122-questionable by xiaoyounan


									 The Potato Chips in Life

Questionable Leisure
 by the very cool Dr. Jen Piatt
        University Life

 College provides many
  opportunities for education
 You explore new areas that you
  may not have even realized were
  possible occupations
 You also develop the other 50% of
  your life
        University Life

 One problem with getting through
  school is passing courses
 Another huge problem is learning
  to balance your social life with
   Questionable Leisure

 Academically, there is something
  called “questionable leisure”
 What does that mean to you?
What is questionable leisure?

 Questionable leisure is leisure that much
  of society considers as having little or
  no value, although there is little
  consensus in society as to what that
  actually means
 Questionable leisure is leisure that is
  really good and gratifying at the time,
  but in the long term can have
  detrimental effects
Prohibition and Illegal Drugs

  Is beer the basis for the
   amusement park?
Prohibition and Illegal Drugs

  Yes…The amusement park
   traces its main origins to
   pleasure gardens that sprang
   up around Europe in the 1600s
Beer and American Leisure

 In America in the 1800s, these
  pleasure gardens were called beer
  gardens (which is also what they
  were called in Germany)
 The main activity in the pleasure
  gardens and especially in the
  American beer gardens was
  drinking beer
    Beer Garden to Park

 After time, the inclusion of
  “amusement devices” at World’s
  Fairs, the invention of the
  mechanical Ferris Wheel (by
  George Ferris), Coney Island and
  trolley cars, the American
  amusement park became more
  recognizable in the late 1800s and
  early 1900s (Industrial Revolution)
    Beer Garden to Park

 All that said, the two Busch
  Gardens parks (Florida and
  Virginia) should be the most
  perfect amusement parks in the
  United States
     Beer Garden to Park

 Did you know that Anheuser-Busch not only
  owns the two theme parks called Busch
  Gardens (in Tampa Bay, FL and Williamsburg,
  VA), but the world’s largest beer company also
  owns the three SeaWorld parks (Orlando, San
  Diego and San Antonio), Discovery Cove in
  Orlando (a dolphin based experience that cost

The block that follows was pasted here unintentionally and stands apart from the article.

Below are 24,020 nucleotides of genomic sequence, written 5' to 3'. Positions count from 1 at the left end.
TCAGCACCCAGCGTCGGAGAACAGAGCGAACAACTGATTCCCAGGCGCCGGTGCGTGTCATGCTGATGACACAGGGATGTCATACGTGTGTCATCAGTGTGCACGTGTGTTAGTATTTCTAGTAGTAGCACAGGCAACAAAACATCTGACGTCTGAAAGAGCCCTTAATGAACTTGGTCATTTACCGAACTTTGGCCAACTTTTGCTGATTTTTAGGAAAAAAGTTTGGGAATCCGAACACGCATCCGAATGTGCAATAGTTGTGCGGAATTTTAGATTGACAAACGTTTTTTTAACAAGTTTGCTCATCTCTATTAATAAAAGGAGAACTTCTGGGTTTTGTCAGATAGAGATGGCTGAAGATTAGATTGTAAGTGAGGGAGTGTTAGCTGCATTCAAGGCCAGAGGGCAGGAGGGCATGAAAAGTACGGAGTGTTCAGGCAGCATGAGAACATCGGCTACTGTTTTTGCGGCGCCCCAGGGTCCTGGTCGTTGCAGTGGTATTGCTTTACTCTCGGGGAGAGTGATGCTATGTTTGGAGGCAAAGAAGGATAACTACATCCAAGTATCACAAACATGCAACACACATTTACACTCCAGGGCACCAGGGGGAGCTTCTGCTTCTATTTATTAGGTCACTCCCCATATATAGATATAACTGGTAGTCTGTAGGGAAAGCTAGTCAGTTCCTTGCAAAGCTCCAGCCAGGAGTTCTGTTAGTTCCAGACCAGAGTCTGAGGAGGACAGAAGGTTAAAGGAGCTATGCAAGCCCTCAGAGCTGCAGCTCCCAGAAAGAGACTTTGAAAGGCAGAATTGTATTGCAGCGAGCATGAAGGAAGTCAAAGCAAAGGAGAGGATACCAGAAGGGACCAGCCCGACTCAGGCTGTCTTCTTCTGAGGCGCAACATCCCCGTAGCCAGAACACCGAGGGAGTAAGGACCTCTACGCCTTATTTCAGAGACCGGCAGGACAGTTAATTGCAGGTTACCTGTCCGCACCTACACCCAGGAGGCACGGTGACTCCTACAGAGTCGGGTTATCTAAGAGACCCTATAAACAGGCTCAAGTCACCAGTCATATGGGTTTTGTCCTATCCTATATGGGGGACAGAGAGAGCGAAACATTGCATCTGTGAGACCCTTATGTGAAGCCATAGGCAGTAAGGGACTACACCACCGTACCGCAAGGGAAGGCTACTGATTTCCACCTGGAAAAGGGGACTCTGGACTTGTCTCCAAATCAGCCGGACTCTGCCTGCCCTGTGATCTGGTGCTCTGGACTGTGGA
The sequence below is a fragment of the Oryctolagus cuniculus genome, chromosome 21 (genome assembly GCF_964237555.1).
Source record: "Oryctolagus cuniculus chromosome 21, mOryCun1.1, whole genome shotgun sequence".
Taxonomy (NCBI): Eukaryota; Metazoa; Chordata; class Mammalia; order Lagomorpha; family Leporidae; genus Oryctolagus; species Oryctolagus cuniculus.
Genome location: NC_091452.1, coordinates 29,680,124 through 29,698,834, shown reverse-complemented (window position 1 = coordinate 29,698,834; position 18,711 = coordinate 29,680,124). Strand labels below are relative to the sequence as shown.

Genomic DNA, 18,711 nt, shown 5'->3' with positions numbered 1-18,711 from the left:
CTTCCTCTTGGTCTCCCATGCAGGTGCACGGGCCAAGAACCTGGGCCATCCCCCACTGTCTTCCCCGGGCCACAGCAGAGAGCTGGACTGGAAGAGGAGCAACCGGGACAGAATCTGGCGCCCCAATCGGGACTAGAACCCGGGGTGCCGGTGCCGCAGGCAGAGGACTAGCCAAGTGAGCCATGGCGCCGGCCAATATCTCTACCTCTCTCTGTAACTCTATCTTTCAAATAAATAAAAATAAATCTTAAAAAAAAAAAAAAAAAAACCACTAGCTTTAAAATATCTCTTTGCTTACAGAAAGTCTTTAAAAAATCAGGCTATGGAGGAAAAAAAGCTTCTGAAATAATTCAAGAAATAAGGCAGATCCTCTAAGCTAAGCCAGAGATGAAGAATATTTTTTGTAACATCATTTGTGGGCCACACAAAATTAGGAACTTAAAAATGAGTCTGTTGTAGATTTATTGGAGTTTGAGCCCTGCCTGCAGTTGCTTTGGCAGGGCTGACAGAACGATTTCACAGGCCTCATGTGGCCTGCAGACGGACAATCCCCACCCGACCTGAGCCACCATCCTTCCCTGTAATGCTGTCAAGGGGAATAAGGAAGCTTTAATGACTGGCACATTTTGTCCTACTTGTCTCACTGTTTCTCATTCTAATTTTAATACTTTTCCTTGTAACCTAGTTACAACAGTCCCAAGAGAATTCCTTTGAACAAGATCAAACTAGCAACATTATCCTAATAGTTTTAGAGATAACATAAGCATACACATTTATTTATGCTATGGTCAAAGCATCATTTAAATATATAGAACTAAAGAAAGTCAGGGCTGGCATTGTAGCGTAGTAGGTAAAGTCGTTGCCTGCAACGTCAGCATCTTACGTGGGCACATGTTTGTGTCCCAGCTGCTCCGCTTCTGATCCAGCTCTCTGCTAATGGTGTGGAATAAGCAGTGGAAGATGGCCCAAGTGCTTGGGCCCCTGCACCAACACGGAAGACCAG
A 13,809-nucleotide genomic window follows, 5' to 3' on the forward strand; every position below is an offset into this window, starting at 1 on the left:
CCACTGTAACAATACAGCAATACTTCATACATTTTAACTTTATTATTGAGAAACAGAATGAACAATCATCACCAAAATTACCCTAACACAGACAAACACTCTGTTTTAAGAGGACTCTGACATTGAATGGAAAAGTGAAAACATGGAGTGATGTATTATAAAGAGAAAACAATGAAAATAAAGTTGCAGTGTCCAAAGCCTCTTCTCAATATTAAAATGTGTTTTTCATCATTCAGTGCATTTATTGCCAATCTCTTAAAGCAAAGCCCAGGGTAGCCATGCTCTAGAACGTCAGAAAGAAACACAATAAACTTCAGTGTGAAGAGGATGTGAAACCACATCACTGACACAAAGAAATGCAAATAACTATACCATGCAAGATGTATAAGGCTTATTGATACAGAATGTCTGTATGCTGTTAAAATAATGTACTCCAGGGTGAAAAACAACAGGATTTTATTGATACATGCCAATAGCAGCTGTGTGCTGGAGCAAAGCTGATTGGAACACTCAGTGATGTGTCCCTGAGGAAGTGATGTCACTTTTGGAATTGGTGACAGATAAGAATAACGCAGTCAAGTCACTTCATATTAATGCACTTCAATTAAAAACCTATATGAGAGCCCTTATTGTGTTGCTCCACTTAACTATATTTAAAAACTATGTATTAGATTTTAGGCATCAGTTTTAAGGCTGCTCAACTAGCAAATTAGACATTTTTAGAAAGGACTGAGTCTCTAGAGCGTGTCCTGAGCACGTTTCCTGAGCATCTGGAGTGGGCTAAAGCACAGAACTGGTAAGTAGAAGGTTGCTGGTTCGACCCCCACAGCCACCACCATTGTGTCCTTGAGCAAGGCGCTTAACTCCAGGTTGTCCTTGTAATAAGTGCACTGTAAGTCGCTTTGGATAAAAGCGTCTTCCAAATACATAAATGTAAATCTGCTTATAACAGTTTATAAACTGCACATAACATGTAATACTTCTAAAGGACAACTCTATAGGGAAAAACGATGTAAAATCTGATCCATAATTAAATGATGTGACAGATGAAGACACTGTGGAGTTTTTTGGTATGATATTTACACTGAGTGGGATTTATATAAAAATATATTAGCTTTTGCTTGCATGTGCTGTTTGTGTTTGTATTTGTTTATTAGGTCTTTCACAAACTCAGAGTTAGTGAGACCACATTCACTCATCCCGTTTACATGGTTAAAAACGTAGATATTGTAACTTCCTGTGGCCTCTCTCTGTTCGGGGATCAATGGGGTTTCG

$219-$399 per day) and Sesame Place, a
  children’s exploratory park in Pennsylvania
  based on the popular TV show
    Beer Garden to Park

 The parks account for less than 5%
  of company revenues – why then
  do they spend millions to
  create and maintain these parks?

 What do The Netherlands know
  that we don’t?

 Contrary to popular belief, many of
  the “pastimes” that The
  Netherlands are noted for are only
  legal in the city of Amsterdam
 How does our view of Amsterdam
  affect our perception of Dutch

 *Think of how what a country defines
  as illegal affects the values of those
  people within the country. How does
  the current state of smoking (as it
  gradually becomes more and more
  illegal) affect how people value it and
  view it within a society?
 Do you think smoking is viewed the
  same way in Nevada as it is in
 Who is Jean Nicot?
 Prostitution
 Las Vegas ?? Is it legal?
 Actually, no. Some parts of
  Nevada, yes. But in spite of how it
  is represented often on television,
  Las Vegas actually has some rather
  strict rules regarding prostitution.
 *You might know that the
  Romans actually had quite a
  different view of
  prostitution. Indeed, our
  fascination with ancient
  Rome and its rather
  interesting values continues
  to this day, and in the
  Caribbean, one can stay in a
  set of all-inclusive resorts
  called Hedonism that are
  designed for … (well, you
  see the picture)
 Open Containers
 New Orleans?? Are they legal?
 Actually, no. Carrying alcohol in
  open containers, even during Mardi
  Gras is illegal in New Orleans.
  Surprisingly, however, the police
  never enforce this law.

 Gambling has become one of the
  nation’s greatest pastimes. Las Vegas is
  either number one or number two in the
  city with the most hotel rooms in the
  world, and new casinos can cost up to
  nearly $3 billion to build! Do they plan
  on making a lot of money? Yes!
 Interesting side note, Las Vegas makes
  50% of its revenues from…shopping!
     Living on the Edge

 We spoke of how Americans like to
  put themselves in falsely
  dangerous situations
 We also like truly dangerous
         Pushing the Limits

 Extreme Leisure, Extreme
  Americans are noted for their
  “work hard, play hard”
 We push the limits daily at
  our jobs, trying to make the
  most of every minute and
  every dollar
 In our playtime, we take the
  same “go get ‘em” attitude,
  and love to test the limits of
  human strength and

 Based on the intro, we can see that
  life is full of crazy challenges to our
  better judgment
 A well-noted researcher has
  dubbed these the “potato chips in
  life”…Any idea why?